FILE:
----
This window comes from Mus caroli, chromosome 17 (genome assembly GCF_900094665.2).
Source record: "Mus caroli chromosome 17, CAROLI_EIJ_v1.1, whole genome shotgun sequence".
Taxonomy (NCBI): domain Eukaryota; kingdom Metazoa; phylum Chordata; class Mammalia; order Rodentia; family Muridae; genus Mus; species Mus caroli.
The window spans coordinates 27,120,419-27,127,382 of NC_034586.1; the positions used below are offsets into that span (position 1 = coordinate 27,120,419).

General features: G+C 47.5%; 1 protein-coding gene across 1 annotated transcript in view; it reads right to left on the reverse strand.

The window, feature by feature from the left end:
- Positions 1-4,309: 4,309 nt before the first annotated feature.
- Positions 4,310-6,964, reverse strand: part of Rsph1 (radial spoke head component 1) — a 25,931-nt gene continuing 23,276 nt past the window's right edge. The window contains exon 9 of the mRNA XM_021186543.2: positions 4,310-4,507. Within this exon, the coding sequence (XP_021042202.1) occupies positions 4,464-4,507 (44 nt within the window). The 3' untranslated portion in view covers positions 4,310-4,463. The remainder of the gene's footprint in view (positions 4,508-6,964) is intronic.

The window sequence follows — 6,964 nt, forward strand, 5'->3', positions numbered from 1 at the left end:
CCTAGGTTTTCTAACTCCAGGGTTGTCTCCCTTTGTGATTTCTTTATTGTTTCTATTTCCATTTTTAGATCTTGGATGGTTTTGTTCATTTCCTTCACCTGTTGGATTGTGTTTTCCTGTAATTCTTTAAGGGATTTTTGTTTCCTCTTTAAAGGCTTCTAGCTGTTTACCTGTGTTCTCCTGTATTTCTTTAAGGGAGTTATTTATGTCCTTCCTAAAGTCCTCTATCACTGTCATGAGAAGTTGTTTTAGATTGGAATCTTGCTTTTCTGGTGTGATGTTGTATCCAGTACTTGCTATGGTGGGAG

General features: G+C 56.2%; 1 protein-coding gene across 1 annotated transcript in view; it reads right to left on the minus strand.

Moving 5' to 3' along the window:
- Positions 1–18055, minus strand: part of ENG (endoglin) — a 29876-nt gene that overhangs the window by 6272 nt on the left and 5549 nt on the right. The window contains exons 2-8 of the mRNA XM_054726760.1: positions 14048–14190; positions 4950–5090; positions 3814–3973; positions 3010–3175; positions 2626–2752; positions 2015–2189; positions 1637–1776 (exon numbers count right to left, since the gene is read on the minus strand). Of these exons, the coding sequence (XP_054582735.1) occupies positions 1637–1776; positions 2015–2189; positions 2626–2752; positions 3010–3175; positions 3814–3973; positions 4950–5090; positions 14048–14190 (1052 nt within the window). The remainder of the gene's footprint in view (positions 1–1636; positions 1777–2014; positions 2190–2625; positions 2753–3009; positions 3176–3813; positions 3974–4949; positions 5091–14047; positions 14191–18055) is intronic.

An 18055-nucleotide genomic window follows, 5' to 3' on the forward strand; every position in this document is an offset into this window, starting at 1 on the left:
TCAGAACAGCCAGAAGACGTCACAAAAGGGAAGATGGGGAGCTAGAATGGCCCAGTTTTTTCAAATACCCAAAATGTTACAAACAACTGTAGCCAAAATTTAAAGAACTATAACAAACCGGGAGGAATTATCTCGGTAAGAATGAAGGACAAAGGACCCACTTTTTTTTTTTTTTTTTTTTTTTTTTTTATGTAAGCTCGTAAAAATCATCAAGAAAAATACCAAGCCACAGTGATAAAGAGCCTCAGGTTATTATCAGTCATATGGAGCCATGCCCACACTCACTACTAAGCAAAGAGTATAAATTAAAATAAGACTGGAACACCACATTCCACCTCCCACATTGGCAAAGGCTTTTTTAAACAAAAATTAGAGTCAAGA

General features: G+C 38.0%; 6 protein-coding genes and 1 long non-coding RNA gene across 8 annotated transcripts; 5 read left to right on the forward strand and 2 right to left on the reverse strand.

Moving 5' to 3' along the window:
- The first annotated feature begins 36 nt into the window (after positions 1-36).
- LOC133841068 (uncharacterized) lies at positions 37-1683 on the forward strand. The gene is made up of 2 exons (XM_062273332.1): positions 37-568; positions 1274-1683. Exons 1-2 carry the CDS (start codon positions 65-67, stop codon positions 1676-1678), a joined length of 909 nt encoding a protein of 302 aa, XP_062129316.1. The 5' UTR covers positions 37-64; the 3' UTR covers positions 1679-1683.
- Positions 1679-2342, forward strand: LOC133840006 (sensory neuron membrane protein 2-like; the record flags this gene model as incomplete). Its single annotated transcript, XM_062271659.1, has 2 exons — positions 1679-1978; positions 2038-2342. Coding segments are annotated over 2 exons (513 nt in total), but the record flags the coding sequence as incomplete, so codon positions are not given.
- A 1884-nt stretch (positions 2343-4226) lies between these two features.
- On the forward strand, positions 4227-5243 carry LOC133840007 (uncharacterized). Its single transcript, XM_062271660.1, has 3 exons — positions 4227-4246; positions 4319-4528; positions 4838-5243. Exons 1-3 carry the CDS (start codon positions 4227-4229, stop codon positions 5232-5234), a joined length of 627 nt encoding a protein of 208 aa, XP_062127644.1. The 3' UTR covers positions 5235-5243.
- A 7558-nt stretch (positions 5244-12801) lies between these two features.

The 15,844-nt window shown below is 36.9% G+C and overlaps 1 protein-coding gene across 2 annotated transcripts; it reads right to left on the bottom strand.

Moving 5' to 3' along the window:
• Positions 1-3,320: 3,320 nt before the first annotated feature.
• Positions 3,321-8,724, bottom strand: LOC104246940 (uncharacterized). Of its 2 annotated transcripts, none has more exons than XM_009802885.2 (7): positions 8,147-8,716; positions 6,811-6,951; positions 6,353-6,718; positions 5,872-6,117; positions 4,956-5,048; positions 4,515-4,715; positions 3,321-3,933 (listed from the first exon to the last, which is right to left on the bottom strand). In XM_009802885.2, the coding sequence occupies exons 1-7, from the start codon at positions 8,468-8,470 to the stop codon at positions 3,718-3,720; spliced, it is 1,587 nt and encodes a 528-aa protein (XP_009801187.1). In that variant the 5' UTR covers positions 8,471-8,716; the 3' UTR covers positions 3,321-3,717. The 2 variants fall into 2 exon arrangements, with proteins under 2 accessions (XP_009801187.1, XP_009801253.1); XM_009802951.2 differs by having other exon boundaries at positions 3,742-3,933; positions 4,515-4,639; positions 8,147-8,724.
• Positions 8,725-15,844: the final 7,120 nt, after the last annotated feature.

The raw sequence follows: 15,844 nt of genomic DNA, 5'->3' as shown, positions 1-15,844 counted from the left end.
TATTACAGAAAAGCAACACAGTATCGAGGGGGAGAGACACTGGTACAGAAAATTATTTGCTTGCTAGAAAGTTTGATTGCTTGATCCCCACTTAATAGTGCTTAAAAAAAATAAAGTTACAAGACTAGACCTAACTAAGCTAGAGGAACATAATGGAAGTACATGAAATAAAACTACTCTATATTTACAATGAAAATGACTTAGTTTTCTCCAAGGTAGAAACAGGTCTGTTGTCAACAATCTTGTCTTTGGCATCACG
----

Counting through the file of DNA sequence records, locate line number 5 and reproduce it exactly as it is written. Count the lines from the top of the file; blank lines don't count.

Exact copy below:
General features: G+C 47.5%; 1 protein-coding gene across 1 annotated transcript in view; it reads right to left on the reverse strand.